Recorded violent crimes have soared in the last four years, with a surge in murder threats, serious assaults, and rapes.
The rise in offences against the person has sparked concern from the Policing Authority, and prompted the imminent introduction of a national assault strategy by An Garda Síochána.
The figures from the Central Statistics Office (CSO) continue to be published “under reservation”, reflecting concerns the agency has about the quality of the underlying Garda data.
Along with figures published yesterday, covering the last two years, the CSO has also compiled data over a longer period.
An analysis of the statistics for the four years covering the year ending Q2 2016 to the year ending Q2 2019 shows:
- Rapes are up over 50% (544 to 820);
- Serious assaults have risen 44% (3,624 to 5,230);
- Murder threats have doubled (572 to 1,147);
- Aggravated burglaries are up 15% (227 to 262);
- Robberies from the person are up 7% (1,341 to 1,435).
The figures also show a 15% rise in offences of carrying offensive weapons, such as knives or blunt instruments, up from almost 1,800 to more than 2,000.
The increases in serious assaults and threats of murder are included in an overall increase in the category of assaults, while the sharp increase in rapes is also part of an overall rise in sexual offences.
Rape crisis centres say it is not possible to determine from the figures whether the rise in sexual offences is due to an increase in incidents or greater reporting.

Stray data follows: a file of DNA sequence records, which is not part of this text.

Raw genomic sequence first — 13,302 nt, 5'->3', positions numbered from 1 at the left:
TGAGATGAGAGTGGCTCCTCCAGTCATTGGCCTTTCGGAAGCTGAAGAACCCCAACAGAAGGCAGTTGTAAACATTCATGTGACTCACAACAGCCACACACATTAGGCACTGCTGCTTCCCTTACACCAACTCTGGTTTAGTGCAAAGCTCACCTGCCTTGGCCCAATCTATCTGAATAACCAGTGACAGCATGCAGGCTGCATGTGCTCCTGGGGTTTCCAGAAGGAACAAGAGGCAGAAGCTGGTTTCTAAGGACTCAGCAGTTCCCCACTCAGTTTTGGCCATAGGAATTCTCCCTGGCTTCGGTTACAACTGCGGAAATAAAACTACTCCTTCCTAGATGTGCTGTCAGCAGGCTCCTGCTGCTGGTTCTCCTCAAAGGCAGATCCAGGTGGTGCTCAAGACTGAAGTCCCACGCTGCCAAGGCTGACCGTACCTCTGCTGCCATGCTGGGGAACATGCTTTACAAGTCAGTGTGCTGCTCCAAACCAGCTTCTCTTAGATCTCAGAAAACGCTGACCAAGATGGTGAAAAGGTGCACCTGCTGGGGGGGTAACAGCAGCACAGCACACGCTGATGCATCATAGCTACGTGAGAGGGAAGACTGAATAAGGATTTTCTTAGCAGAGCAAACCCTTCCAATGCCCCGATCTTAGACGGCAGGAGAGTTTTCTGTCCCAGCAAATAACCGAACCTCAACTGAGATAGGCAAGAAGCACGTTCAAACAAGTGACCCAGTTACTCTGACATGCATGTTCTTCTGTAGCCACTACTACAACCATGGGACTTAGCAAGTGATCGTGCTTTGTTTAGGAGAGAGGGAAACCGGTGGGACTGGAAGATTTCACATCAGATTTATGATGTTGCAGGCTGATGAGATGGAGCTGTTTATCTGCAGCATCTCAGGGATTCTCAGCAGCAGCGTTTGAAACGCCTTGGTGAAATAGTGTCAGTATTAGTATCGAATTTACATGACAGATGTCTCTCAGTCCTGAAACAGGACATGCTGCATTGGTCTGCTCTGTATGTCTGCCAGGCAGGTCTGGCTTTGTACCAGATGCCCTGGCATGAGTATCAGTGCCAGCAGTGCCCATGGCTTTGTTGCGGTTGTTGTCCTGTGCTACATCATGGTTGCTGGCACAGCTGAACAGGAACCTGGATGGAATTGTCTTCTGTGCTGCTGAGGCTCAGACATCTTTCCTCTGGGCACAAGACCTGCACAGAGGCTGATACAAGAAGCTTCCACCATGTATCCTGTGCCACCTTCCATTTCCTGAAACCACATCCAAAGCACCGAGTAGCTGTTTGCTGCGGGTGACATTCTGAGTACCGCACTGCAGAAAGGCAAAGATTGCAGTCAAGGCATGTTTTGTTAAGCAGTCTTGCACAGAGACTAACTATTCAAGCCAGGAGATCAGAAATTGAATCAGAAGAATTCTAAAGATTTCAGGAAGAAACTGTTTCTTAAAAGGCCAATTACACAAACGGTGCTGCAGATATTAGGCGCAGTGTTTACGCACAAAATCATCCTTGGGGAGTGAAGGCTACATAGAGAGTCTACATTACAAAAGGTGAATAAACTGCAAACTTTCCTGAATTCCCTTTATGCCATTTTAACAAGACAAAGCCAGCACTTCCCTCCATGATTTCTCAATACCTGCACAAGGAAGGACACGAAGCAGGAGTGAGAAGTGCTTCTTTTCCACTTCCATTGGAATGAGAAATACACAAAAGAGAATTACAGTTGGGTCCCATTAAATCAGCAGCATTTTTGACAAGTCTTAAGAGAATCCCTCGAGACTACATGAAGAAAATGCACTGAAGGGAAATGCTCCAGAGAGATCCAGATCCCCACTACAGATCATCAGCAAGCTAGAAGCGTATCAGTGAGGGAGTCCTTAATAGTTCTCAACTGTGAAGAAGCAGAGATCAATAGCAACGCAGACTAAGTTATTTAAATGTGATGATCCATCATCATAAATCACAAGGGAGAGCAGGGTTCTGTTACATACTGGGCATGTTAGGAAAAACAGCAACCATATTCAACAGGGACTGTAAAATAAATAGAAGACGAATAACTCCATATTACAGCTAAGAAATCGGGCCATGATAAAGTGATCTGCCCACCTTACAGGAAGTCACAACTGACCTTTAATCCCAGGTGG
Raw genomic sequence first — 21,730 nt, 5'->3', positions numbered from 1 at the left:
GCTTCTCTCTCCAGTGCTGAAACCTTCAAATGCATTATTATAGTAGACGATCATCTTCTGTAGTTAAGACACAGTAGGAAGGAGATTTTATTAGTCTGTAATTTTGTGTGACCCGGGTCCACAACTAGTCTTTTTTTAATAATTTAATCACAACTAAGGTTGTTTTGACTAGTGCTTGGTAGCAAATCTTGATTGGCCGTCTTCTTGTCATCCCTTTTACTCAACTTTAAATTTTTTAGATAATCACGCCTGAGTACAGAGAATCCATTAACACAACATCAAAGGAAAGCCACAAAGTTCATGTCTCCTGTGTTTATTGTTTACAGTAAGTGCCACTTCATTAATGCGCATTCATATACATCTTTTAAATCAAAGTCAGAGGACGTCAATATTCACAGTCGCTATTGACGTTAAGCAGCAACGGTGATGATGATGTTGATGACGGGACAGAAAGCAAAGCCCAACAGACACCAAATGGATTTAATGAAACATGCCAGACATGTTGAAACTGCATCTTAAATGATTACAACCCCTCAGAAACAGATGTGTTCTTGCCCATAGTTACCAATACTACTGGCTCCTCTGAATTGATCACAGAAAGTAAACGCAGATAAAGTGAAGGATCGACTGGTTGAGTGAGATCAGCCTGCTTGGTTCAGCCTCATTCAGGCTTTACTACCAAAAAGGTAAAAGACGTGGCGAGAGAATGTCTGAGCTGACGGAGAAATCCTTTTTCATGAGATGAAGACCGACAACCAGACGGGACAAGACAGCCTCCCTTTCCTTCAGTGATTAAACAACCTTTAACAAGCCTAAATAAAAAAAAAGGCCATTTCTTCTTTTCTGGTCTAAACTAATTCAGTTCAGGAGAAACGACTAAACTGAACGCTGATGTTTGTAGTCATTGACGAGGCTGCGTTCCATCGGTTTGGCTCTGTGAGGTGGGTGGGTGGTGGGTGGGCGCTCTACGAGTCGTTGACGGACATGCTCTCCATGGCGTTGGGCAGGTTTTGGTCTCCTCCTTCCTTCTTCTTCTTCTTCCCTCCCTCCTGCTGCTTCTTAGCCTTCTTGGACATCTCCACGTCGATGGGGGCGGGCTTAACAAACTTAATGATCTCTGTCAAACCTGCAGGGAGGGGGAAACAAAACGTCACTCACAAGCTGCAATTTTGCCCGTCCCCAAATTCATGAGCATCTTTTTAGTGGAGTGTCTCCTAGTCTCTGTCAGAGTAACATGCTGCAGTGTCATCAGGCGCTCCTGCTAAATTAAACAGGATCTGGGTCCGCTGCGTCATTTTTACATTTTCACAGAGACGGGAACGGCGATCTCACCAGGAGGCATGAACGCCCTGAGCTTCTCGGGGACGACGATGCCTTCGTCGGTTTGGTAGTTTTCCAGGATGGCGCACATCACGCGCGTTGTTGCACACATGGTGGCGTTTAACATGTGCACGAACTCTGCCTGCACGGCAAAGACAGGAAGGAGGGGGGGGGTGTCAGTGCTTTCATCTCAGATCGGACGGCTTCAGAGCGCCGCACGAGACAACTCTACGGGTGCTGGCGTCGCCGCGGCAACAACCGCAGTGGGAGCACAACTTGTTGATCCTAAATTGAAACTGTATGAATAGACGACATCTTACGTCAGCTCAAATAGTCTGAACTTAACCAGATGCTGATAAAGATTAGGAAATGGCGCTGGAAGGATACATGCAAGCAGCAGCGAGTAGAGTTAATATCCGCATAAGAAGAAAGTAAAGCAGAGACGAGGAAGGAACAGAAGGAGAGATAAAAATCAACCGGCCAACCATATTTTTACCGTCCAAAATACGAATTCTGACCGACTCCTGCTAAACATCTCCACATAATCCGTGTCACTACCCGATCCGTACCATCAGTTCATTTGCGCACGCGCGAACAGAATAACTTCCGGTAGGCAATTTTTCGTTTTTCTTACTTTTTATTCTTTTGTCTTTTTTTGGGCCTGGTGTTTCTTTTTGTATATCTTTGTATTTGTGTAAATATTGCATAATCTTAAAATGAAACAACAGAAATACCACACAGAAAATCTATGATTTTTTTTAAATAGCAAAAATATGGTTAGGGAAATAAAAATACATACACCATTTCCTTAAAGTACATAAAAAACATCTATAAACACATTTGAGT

The increase in violent crimes was raised at the Policing Authority meeting with Garda Commissioner Drew Harris on Thursday, with authority member Paul Mageean raising concerns at the increase in offences against the person.
Authority member Moling Ryan described the increases in assaults, particularly in Dublin, in recent years as “disturbing”.
Mr Harris said that assault figures here were not that different to trends across Europe and said there “seemed to be a connection between prosperity and street assaults”, linked to greater consumption of alcohol and illegal drugs and the night-time economy.
The CSO figures do show a 13% increase in disorder conduct offences (a public order crime) in the last four years.
Deputy Commissioner John Twomey said the Garda national strategy on assaults would be launched “within the next month”.
In relation to a doubling in incidents of threats of murder, Garda sources told the Irish Examiner that they attribute this both to more offences and to greater reporting of them.
They cite gang feuds, intimidation over drug debts, and domestic violence as factors in the rise in murder threats.
The CSO figures also show a significant rise in the number of attempted murders, up 28% over the four years, from six to 11. There was a drop in shootings and possession of firearms since 2016.
The CSO statistics for the last two years show a continuation in the trend of assaults and sex offences.
However, they show an increase again in shootings and a significant reduction in homicide offences, with the biggest decrease in deaths resulting from dangerous driving (down 64%).
The CSO cautioned that this figure is “often revised upwards” as Garda investigations conclude.
It also said that a technical revision of the dangerous driving causing death offence had resulted in an extra 156 incidents recorded over the period 2003 to 2019.
However, the homicide category shows murders and manslaughters dropped by 20%. It also shows a 34% increase in fraud offences in the last year.
Justice Minister Charlie Flanagan welcomed Garda efforts at reducing homicides and intercepting gangland murder teams, which he said has saved 64 lives since 2016.